“If the majority party continues to poke President-elect Trump with a short stick, then they better be prepared with a Plan B,” said state Sen. John Moorlach, R-Costa Mesa. “We cannot and must not jeopardize federal funding to our state, counties and cities. They cannot afford it, especially with increasing pensions costs at the door.”

Assembly Republican Leader Chad Mayes of Yucca Valley said the controversy is “a distraction from the very real problems facing everyday Californians.”

“Donald Trump did not cause California’s transportation crisis, nor did he play a role in our state’s sky-high housing costs,” Mayes said. “Democrats should focus on these real-world problems instead of wasting taxpayer money to score political points before the president-elect even takes office.”

Tim Sheehan: 559-441-6319, @TimSheehanNews

Democrats lawyer up as they prepare to confront Trump

Read the full article here:


Senate and Assembly Democratic leaders clearly are taking seriously the notion that they should never show up at a showdown underprepared.

Speaker Anthony Rendon of Paramount and Senate President Pro Tem Kevin de León of Los Angeles have retained former Attorney General Eric Holder and his high-end law firm, Covington & Burling, to defend the state against what they see as a likely domestic enemy – Donald Trump.

As Democrats prepare to face down Trump, who better to hire than the lawyer who until recently headed the Department of Justice and some of his partners? Holder, the attorney general for much of President Barack Obama’s tenure, would be a worthy opponent for President-elect Trump’s nominee as attorney general, Sen. Jeff Sessions of Alabama.

Read more here:

Other lawyers written into the Senate and Assembly’s agreement with Covington are no slouches, either. One is former Rep. Howard Berman, a Los Angeles Democrat. Another is Dan Shallman, the brother one of de León’s top political advisers and a former assistant U.S. attorney in Los Angeles who led a significant Southern California public corruption prosecution.

The move is not without risks. Some Democrats worry that Rendon and de León are being too pugilistic and too public in their willingness to fight. Republicans warned that Democrats risk finding the fight for which they seem to be spoiling, and losing.

“If the majority party continues to poke President-elect Trump with a short stick, then they better be prepared with a Plan B,” Sen. John Moorlach, a Costa Mesa Republican, said in a statement. “And, as far as I can tell, there is no alternative plan should these combative moves not be received well by the incoming Trump administration.”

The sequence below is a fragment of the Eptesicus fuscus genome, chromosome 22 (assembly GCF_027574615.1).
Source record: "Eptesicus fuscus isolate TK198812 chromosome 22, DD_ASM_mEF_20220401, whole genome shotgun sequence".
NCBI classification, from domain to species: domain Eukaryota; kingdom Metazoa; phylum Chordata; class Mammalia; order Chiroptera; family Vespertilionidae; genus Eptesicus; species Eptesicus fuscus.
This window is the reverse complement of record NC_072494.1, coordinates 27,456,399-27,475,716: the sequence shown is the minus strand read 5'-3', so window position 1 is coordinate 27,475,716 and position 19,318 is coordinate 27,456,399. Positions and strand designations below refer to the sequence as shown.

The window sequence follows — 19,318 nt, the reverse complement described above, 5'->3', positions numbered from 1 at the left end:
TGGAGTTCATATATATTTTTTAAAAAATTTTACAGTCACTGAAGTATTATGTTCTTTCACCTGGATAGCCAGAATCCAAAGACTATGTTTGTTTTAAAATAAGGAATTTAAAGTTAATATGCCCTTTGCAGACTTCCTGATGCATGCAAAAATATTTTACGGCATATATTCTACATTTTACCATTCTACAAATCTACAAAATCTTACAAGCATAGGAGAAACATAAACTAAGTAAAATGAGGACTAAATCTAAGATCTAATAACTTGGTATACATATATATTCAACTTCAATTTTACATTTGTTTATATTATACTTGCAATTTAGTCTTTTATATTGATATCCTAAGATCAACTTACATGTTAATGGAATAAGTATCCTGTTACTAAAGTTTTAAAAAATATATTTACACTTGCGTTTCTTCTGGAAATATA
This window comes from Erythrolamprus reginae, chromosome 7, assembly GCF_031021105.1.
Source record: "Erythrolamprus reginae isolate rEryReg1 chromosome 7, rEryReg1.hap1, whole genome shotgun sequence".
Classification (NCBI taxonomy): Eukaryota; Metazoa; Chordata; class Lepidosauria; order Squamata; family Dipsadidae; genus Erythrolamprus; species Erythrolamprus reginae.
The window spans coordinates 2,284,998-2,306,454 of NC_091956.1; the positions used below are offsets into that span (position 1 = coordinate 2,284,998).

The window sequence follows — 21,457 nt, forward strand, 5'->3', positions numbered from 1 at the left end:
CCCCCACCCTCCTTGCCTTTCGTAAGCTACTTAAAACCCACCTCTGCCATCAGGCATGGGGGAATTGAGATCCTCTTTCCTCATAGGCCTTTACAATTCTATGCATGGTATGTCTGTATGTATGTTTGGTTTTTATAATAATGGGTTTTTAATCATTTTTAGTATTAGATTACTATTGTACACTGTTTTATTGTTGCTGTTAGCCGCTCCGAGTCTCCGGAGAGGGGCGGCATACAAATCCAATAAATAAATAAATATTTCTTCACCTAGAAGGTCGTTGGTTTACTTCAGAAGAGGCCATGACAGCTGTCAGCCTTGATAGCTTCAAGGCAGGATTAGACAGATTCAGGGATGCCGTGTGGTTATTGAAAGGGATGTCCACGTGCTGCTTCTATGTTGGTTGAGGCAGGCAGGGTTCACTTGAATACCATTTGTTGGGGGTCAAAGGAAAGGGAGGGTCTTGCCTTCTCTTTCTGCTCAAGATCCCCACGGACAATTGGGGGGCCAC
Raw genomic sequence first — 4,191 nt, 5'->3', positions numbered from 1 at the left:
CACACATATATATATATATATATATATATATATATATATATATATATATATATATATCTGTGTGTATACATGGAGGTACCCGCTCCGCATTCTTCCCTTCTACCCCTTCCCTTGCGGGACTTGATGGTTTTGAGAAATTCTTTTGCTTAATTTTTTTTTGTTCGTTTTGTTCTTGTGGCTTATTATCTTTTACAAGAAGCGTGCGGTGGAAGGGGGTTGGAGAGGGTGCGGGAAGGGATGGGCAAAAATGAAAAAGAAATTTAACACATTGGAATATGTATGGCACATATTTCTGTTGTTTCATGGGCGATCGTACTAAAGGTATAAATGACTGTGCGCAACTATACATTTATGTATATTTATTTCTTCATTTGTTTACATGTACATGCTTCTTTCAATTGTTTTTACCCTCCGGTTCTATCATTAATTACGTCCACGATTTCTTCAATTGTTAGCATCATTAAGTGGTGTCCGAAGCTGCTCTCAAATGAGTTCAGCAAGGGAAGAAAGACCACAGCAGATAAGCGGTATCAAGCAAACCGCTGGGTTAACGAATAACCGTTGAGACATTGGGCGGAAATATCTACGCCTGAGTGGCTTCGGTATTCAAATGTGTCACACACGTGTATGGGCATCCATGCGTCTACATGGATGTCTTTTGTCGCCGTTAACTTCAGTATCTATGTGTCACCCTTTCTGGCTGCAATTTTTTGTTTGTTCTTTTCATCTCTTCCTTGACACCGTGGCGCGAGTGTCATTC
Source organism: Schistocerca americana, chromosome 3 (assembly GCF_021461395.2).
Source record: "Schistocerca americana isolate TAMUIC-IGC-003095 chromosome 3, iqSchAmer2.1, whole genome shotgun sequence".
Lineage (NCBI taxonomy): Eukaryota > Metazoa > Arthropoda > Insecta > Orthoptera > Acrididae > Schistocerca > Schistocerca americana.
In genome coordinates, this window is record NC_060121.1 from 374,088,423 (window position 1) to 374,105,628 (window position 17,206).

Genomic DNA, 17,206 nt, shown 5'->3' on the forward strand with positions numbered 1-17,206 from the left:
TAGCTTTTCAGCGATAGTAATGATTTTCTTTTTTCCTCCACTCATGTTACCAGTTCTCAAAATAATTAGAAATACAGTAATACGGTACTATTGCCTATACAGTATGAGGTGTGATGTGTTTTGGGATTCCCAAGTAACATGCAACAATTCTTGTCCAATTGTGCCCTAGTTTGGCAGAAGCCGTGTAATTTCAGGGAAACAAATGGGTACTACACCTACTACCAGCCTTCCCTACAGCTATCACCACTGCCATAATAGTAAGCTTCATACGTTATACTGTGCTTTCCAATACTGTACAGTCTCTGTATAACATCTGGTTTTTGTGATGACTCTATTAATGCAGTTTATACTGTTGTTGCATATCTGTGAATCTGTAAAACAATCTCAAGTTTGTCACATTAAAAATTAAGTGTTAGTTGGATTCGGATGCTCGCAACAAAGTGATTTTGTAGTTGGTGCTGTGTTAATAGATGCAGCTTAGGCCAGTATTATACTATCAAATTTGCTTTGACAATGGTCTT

There’s also a question of duplication. Gov. Jerry Brown has nominated Rep. Xavier Becerra to replace Sen. Kamala Harris as California’s attorney general. Becerra, who is expected to be confirmed later this month, had been the fourth-highest-ranking Democrat in Congress and is steeped in Beltway issues. The California attorney general’s office has plenty of fine lawyers who can defend the state’s interests.

But the Legislature is its own branch of government. And Rendon and de León are well within their rights to hire their own counsel.

For now, their move is more bluster than blunderbuss, as evidenced by the amount of taxpayer funds the Legislature is earmarking for Covington: $25,000 a month for three months starting Feb. 1, with a limit of 40 hours per month.

The $25,000 is a blip to a firm of Covington & Burling’s size, and it represents a fraction of the Legislature’s $300 million annual budget. The contract is written so that billings could rise, and lawyers’ fees can add up quickly – Holder reportedly bills at $1,700 an hour. The stakes are huge.

Trump and the Republican-controlled Congress have made clear their intention to unravel the Affordable Care Act. That could cost California $21 billion and upend health care coverage for nearly 5 million Californians.

In addition to having expertise in government-funded health care programs, Covington lawyers are steeped in immigration and environmental law, and in the issues surrounding firearms – all topics near and dear to California Democrats. At a minimum, Covington litigators could slow efforts to unwind Obama administration policies that benefit California.

Rendon and de León no doubt are confident that the electorate is on their side. Trump lost to Hillary Clinton in California by 4.2 million votes. Although some Trump supporters say he should be taken seriously but not literally, de León and Rendon are wise to take Trump at his word. Their decision to hire Holder and Covington carries some risk. But the risk would be far greater if they were caught flat-footed if and when Trump starts to make good on some of his promises.